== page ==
An even bigger surprise has been the bullpen. What was expected to be more of a playpen, has actually held strong. According to cbsminnesota.com, the Twins bullpen has been the 5th best in the AL, posting a 3.33 ERA, with 64 strikeouts to only 26 walks, despite losing their best set-up man Casey Fein. Glen Perkins has been his typical clutch self. The former Golden Gopher has been pitcher perfect, nailing 11 of 11 save opportunities.
Much credit must be given to Hall of Famer and new/first time manager Paul Molitor. No doubt, the club took a massive hit right out of the gates when it was revealed they would be without their newly acquired ace Earvin Santana after testing positive for stanozolol. After struggling out of the gates, the team was finally able to settle in and find their groove.
I really admire the way Molitor has experimented with the lineup. Molitor has been fairly open to moving his best veteran hitters around, shuffling Mauer and Hunter between the 2 and 3 holes in the lineup. As much as I love Mauer and what the hometown hero has been able to do for this team and the Twin Cities, it's abundantly clear that he will never be requisite of the power hitting numbers he is being paid. That doesn't make his bat any less effective, just so long as he's healthy (*proceeds to place laptop down and knock on wooden table*). When Mauer is healthy, hitting .320 by mid-season isn't far-fetched, making him a better table-setter for the big boppers behind him, than driving in the speedsters in front and back of the lineup.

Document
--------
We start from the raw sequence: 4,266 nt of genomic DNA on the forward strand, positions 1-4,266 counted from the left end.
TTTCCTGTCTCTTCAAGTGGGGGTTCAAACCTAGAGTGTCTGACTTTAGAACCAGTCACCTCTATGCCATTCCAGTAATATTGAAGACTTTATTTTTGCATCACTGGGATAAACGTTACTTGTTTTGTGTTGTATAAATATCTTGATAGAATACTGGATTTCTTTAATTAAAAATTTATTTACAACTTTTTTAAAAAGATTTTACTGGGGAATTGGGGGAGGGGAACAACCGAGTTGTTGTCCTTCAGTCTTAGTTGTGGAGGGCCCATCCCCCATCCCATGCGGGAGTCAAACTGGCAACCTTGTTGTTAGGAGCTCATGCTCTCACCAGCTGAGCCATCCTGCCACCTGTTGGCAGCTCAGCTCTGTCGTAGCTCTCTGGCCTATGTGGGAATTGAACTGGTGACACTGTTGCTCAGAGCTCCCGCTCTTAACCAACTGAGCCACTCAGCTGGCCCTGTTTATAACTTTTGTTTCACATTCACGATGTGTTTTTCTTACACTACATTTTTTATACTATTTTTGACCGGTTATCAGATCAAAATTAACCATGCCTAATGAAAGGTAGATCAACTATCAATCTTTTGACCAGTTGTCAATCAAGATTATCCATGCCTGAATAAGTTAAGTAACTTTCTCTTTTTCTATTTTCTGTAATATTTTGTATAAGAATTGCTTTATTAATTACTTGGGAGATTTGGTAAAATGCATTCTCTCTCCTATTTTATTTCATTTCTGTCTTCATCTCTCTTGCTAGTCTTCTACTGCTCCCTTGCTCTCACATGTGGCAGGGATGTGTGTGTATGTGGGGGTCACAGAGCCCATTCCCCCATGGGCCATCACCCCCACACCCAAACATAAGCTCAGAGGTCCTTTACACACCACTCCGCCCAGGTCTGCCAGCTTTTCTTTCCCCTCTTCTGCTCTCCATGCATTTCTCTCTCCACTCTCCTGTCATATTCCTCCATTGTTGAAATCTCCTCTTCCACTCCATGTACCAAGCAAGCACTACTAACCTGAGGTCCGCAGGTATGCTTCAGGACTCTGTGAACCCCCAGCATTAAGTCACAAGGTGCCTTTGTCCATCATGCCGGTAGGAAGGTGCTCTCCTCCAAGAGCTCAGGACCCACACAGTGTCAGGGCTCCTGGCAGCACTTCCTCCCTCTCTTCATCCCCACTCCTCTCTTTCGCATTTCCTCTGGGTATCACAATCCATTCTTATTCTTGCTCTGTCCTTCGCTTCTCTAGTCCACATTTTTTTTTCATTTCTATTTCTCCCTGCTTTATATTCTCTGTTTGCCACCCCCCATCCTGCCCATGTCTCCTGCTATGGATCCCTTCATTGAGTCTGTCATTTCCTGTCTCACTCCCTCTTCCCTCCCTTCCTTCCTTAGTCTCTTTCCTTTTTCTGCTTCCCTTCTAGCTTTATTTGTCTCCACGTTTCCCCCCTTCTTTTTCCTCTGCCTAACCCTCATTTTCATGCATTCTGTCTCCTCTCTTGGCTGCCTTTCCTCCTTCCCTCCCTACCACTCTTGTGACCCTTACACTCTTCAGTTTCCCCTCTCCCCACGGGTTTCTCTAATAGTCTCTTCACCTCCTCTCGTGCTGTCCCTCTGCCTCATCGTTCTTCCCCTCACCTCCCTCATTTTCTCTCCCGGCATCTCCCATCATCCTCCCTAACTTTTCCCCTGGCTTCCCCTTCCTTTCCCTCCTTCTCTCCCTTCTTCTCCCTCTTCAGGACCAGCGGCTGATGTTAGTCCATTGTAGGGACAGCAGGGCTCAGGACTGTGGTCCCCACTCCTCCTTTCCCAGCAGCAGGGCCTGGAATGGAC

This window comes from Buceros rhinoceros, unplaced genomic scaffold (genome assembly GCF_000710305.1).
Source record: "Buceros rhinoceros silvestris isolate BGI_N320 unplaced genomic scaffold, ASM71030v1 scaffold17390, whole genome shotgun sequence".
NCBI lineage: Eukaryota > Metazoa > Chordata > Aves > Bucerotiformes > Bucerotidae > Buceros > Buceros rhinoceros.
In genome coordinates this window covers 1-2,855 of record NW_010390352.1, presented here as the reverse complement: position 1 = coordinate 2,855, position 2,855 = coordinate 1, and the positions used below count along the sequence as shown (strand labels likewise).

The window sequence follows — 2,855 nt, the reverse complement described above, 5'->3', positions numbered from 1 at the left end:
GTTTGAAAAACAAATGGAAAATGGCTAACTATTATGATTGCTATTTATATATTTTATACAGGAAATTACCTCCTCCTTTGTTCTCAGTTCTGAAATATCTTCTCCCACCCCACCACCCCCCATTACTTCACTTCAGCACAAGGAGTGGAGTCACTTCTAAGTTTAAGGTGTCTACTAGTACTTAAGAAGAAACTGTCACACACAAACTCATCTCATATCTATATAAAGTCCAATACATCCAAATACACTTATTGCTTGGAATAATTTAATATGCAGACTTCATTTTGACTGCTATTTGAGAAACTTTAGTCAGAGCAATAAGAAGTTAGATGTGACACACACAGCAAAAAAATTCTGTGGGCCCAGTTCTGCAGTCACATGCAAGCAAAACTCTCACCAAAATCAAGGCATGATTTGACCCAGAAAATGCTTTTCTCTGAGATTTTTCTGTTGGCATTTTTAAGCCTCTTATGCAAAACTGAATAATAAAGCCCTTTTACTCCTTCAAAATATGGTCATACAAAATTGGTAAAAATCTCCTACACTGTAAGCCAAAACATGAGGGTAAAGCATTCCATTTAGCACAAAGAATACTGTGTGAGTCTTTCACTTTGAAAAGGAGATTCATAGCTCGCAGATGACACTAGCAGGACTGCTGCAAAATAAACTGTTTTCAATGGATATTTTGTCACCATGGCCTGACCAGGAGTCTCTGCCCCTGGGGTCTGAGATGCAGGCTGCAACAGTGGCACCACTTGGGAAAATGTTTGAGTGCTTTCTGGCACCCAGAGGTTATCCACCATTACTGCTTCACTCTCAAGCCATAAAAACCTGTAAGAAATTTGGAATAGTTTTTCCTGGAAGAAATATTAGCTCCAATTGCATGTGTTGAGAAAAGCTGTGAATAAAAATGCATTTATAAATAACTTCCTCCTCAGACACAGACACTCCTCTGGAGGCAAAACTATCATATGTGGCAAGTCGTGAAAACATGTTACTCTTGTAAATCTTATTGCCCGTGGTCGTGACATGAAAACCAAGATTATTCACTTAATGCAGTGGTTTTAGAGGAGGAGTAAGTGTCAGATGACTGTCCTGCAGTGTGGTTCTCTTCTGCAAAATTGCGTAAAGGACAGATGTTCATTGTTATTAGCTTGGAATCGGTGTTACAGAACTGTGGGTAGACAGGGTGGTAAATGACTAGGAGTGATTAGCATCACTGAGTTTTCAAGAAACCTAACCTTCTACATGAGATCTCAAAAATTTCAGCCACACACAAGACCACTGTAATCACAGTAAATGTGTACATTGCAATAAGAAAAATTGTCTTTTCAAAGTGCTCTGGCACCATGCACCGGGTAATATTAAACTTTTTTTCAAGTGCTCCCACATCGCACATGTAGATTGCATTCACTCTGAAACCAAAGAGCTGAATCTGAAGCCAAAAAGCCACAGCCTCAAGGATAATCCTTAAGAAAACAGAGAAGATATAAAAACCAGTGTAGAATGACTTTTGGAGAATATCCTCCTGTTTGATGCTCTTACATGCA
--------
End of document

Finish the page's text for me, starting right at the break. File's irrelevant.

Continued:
As much as I respect and adored his predecessor, Ron Gardenhire, it's become extremely apparent that his voice had grown tired in the cluhouse. Molitor has been no bullsh--- nonsense since day one, placing cellphone bans in the clubhouse 30 minutes prior to game time and yanking a daydreaming Aaron Hicks in spring training for losing track of how many outs there were. Even more, he despises losing. You could see in the first seven games that he was exhausted from losing in all of his postgame press conferences. He's here to win, and to instill that attitude into the younger guys on the roster. Twins fans were ecstatic by the steps that young players such as Kennys Vargas, Oswaldo Arcia, and Danny Santana took in the closing of last season. These young guns have struggled mightily out of the gates, and Molitor has handled it well.
Lavelle E. Neal, beat writer for the Twins in the Minneapolis Star Tribune, provided a prime example to Paul Allen on KFAN's" Nine to Noon" show on the Twin Cities sports radio station, indicating that the struggling Vargas was trying too hard to deliver moon-shots every time he stepped up to the plate. Molitor moved him back in the lineup, telling the kid to stop trying to hit the ball 500 ft., and to start trying to hit MLB pitches, working the count in his favor.
So the question remains, can this continue?
The easy answer would be "no." We are barely a month into the season, and it's the latter half of the season that really makes or breaks clubs. It's hard to imagine veterans such as Torii Hunter and Mike Pelfrey maintaining their pace to keep the club competitive, simply due to age. But if they can, and if Molitor can find a way to get the young guns in Vargas and Arcia launching homers in the fashion they were down the stretch, and if prospect Byron Buxton continues killing it in the minors, scorching his way through the farm system, the AL Central better keep an eye on the rearview... things could get awfully exciting come September.